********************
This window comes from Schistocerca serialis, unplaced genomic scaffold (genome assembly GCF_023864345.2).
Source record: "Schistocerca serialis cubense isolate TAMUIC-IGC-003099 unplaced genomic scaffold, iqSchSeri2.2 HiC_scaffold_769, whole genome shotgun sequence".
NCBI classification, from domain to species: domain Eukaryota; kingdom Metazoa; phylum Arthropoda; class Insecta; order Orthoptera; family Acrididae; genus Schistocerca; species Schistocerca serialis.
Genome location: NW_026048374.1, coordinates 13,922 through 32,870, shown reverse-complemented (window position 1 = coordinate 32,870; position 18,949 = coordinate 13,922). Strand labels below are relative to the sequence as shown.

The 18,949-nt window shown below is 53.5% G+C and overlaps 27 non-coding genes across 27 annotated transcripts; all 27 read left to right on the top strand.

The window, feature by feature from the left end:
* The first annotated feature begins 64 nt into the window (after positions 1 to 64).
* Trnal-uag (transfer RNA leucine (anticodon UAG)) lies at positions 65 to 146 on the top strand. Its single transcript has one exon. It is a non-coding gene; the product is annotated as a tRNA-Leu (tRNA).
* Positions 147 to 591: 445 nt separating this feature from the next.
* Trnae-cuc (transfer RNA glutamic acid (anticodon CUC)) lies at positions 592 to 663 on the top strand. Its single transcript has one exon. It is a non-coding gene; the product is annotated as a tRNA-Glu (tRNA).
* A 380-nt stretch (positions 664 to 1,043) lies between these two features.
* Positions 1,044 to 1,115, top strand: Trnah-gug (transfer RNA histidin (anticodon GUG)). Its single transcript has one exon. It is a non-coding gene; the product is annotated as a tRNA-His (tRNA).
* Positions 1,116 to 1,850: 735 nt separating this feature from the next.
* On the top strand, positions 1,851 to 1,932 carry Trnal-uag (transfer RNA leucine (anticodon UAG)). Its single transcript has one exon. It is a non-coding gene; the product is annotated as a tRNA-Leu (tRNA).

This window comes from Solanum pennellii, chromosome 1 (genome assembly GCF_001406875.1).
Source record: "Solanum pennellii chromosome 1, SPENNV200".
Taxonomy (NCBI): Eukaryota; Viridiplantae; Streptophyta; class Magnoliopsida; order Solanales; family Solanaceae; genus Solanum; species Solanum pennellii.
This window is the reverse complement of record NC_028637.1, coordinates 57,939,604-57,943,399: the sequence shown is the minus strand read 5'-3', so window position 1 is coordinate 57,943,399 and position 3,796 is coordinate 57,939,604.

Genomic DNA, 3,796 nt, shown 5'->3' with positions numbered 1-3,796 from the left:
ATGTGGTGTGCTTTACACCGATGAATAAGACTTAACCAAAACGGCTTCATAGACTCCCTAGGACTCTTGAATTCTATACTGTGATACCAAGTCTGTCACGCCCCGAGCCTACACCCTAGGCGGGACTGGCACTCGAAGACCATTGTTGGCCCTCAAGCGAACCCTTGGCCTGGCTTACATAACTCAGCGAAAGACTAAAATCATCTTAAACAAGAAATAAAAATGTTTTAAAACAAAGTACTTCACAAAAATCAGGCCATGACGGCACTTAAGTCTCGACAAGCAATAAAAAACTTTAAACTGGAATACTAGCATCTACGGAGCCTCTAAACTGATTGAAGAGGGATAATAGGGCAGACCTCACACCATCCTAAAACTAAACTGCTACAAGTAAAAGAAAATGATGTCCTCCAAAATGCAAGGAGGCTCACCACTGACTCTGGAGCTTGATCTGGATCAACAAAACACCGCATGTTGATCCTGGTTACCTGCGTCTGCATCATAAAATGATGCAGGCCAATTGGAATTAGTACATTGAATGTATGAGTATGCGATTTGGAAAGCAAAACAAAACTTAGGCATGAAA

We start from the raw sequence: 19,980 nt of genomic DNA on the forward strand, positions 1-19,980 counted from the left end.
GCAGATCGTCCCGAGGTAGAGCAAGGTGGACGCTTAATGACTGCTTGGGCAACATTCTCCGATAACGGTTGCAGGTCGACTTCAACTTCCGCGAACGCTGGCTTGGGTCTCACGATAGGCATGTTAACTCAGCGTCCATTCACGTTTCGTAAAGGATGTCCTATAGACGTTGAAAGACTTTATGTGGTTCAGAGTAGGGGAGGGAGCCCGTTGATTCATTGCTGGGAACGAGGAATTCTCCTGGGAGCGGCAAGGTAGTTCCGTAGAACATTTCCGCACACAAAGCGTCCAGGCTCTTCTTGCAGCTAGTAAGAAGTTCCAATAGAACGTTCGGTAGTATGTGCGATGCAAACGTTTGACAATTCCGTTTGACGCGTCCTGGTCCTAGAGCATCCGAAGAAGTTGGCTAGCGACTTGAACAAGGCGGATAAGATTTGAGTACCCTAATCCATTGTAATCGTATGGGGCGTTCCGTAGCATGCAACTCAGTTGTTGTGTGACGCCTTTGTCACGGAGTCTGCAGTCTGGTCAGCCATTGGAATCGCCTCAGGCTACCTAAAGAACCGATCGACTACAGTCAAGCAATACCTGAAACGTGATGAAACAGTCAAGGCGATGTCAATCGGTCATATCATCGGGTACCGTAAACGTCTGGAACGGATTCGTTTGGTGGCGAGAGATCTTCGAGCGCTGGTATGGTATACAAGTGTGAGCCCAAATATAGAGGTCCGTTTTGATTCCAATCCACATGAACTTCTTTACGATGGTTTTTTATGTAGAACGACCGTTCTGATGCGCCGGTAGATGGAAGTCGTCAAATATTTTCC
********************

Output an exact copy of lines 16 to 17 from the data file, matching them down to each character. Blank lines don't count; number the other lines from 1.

Source record: "Solanum pennellii chromosome 1, SPENNV200".
Taxonomy (NCBI): Eukaryota; Viridiplantae; Streptophyta; class Magnoliopsida; order Solanales; family Solanaceae; genus Solanum; species Solanum pennellii.